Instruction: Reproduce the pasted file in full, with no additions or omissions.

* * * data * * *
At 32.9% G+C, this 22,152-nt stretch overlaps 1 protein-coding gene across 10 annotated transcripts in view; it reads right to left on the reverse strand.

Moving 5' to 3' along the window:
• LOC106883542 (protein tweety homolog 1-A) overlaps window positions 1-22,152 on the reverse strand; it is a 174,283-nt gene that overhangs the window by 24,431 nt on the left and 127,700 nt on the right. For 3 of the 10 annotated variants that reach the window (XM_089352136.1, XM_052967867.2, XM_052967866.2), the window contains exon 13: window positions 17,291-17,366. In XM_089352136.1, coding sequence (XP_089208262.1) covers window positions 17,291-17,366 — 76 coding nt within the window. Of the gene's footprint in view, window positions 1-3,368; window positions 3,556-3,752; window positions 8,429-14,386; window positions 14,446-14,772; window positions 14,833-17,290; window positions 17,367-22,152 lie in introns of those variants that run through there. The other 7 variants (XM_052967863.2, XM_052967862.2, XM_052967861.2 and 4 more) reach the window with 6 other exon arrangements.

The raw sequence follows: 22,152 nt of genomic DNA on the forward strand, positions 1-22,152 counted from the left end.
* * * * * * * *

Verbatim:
At 32.9% G+C, this 22,152-nt stretch overlaps 1 protein-coding gene across 10 annotated transcripts in view; it reads right to left on the reverse strand.

Moving 5' to 3' along the window:
• LOC106883542 (protein tweety homolog 1-A) overlaps window positions 1-22,152 on the reverse strand; it is a 174,283-nt gene that overhangs the window by 24,431 nt on the left and 127,700 nt on the right. For 3 of the 10 annotated variants that reach the window (XM_089352136.1, XM_052967867.2, XM_052967866.2), the window contains exon 13: window positions 17,291-17,366. In XM_089352136.1, coding sequence (XP_089208262.1) covers window positions 17,291-17,366 — 76 coding nt within the window. Of the gene's footprint in view, window positions 1-3,368; window positions 3,556-3,752; window positions 8,429-14,386; window positions 14,446-14,772; window positions 14,833-17,290; window positions 17,367-22,152 lie in introns of those variants that run through there. The other 7 variants (XM_052967863.2, XM_052967862.2, XM_052967861.2 and 4 more) reach the window with 6 other exon arrangements.

The raw sequence follows: 22,152 nt of genomic DNA on the forward strand, positions 1-22,152 counted from the left end.